The latest news from academia, regulators
research labs and other things of interest
Posted: June 17, 2009
Spotlight on quantum cryptography
(Nanowerk News) A guest editor on a recent issue of the New Journal of Physics, the Institute for Quantum Computing’s (IQC) Norbert Lütkenhaus explored the recent developments in quantum cryptography technology in an editorial written jointly with Andrew Shields (Toshiba Research).
Quantum cryptography and quantum key distribution (QKD) technologies are becoming more widely secured tools for cryptographic services. Recent developments have uncovered a substantial increase in the secure bit rate of QKD, and its extension to ever longer fibre- and air-based links and the emergence of metro-scale trusted networks. Numerous start-ups and recognized companies are further exploring this field with the objective of global-scale communications using quantum repeaters or Earth-satellite links.
Currently, IQC has a strong active group in QKD technologies at its location at the University of Waterloo that offers a unique opportunity to link researchers with internationally leading expertise in classical cryptography, and in experimental and theoretical quantum cryptography. IQC is therefore one of the world-wide leading research centres serving as a contact point to industrial partners who hold interest in quantum technology.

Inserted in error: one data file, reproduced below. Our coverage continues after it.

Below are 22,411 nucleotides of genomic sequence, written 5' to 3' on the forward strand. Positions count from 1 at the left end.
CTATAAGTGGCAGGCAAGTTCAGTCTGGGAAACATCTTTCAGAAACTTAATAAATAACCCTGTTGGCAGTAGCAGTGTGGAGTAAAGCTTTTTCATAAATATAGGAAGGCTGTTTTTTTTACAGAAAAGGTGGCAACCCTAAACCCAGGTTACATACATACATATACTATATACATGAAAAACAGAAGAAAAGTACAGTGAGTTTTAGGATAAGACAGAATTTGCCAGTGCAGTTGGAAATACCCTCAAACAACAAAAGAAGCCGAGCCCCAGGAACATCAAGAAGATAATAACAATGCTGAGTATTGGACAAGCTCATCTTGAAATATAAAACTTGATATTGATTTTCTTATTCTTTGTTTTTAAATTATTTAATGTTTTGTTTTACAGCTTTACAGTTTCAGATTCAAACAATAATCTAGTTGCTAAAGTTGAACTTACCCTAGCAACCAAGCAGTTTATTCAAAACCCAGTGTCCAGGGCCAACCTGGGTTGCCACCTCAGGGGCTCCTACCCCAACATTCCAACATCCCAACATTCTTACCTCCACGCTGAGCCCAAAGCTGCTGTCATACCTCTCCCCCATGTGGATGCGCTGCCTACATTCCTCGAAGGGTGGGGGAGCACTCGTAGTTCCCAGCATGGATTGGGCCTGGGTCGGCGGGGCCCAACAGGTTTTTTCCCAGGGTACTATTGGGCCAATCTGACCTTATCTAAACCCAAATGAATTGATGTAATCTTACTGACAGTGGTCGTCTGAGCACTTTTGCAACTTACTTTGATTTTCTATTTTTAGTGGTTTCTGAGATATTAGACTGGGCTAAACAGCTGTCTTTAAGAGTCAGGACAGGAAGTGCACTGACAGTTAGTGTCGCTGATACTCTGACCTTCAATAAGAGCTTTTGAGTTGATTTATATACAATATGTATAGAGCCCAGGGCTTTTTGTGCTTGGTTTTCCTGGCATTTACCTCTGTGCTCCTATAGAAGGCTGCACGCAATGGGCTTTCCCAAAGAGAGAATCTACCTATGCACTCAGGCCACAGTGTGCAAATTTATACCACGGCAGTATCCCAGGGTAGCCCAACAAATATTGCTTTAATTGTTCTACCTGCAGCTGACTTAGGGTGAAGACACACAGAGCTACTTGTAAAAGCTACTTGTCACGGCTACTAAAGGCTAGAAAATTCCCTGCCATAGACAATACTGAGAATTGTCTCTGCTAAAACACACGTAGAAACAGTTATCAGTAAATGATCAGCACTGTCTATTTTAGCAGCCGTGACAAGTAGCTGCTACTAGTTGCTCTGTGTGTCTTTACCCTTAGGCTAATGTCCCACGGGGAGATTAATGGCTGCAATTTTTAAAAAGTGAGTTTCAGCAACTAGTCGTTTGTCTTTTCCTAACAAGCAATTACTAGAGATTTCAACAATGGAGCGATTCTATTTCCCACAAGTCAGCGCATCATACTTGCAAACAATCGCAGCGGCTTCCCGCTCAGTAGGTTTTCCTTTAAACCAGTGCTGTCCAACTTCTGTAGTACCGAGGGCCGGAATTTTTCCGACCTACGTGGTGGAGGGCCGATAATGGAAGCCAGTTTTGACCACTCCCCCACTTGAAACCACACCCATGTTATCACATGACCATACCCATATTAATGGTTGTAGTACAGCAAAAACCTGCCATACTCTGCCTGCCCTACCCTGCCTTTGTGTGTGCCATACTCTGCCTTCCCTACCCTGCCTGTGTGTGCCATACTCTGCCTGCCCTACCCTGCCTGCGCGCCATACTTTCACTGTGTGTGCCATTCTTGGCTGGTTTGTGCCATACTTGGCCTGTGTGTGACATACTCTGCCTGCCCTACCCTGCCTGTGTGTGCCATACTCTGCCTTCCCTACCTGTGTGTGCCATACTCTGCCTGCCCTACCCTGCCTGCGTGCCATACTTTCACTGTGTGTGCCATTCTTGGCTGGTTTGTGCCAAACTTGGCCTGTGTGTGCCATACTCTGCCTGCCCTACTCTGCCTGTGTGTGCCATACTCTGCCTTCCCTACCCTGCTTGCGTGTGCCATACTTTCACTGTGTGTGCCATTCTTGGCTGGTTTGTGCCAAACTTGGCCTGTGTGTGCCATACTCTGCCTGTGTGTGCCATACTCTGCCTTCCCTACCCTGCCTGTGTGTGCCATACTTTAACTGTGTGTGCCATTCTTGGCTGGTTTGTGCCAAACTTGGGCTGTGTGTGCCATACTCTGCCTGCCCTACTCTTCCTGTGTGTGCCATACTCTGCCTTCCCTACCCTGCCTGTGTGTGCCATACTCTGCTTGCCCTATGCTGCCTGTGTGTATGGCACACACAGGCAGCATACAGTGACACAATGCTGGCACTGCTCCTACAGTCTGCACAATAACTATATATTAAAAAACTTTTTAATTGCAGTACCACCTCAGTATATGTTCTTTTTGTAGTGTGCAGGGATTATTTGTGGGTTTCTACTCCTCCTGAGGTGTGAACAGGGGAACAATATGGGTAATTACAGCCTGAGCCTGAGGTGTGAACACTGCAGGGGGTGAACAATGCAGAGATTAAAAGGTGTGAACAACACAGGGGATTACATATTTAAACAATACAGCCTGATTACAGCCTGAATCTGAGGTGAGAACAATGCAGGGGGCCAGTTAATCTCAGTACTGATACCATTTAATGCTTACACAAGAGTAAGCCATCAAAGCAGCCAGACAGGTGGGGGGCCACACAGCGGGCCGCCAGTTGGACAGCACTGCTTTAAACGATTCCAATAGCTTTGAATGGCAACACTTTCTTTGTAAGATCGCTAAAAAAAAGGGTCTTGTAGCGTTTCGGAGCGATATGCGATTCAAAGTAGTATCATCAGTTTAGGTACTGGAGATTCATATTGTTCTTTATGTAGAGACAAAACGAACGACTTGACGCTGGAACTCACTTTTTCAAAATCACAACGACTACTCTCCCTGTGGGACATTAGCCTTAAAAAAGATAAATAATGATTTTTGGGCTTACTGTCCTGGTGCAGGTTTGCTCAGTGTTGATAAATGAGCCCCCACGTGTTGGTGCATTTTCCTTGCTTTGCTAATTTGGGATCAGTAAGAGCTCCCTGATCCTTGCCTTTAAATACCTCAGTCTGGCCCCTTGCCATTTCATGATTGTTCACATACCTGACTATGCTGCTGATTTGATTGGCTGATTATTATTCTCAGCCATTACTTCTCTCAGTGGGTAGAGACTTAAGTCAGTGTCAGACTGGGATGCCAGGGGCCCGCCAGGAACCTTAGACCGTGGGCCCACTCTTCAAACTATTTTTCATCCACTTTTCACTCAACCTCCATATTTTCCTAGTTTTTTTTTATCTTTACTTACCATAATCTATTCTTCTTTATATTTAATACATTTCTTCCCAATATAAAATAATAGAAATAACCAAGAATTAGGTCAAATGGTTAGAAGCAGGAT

Founded in 2002, the mission of the Institute for Quantum Computing (IQC) is to aggressively explore and advance the application of quantum mechanical systems to a vast array of relevant information processing techniques.
A part of the University of Waterloo, IQC creates a truly unique environment that fosters cutting-edge research and collaboration between researchers in the areas of computer, engineering, mathematical and physical sciences.
At the time of this release, IQC has 18 faculty members, 20 postdoctoral fellows and over 65 students and research assistants, as well as a support staff of 13.